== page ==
Friday, July 22, 2005

The Price of Value

Our perception of value changes depending upon context. A company's stock might have a value of $100 per share on June 1 and six months later it is $130. Did the company's value really increase by 30%?

Coke is worth 25 cents a can at Kroger, but the same Coke is $1.00 in a vending machine and $2.50 at a restaurant. Same Coke; different value.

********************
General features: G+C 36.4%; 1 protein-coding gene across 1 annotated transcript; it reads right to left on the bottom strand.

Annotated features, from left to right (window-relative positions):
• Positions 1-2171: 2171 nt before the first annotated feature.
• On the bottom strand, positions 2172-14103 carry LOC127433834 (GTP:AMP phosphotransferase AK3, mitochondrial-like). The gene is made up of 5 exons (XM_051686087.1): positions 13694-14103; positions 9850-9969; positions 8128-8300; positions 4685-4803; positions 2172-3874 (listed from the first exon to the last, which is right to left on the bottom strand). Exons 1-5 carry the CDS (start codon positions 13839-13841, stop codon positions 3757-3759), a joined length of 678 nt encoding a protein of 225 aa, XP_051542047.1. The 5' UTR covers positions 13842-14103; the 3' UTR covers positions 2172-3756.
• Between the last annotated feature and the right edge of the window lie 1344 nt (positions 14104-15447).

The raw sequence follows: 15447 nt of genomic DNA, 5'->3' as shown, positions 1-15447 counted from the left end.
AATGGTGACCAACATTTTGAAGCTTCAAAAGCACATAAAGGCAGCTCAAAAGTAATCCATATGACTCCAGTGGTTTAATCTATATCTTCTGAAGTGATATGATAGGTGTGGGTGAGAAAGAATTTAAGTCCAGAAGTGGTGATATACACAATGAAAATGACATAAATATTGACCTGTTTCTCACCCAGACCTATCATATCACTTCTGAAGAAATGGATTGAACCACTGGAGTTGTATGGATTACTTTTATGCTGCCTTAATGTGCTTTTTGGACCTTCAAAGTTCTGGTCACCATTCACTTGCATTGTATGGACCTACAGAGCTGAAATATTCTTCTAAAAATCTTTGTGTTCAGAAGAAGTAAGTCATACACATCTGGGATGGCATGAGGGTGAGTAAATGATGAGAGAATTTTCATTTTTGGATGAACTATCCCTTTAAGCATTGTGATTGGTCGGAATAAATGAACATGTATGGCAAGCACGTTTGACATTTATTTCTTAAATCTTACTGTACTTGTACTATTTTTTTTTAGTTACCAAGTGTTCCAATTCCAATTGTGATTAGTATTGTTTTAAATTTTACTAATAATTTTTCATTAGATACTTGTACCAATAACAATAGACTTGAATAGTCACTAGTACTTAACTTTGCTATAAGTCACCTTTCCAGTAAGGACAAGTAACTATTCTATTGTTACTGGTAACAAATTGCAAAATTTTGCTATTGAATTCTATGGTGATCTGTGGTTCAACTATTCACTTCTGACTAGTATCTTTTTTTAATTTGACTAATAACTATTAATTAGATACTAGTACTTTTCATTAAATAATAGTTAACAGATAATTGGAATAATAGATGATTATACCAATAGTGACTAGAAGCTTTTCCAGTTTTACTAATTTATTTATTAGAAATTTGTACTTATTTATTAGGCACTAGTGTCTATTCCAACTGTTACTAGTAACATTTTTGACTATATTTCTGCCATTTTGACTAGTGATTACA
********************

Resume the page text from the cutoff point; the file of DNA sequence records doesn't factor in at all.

All value should flow from the customer who buys so that employers, suppliers and shareholders profit. But creating value is not so easy. Only a few CEOs have created consistent value for as long as a decade. Value gets lost amidst conflicting goals, demand for quick solutions and corporate complexity and legacy compensation plans that fail to reward innovation ... these lead to a paralysis that all but a few of the very best companies seem able to overcome. The ones that do succeed keep their eyes on the customer.


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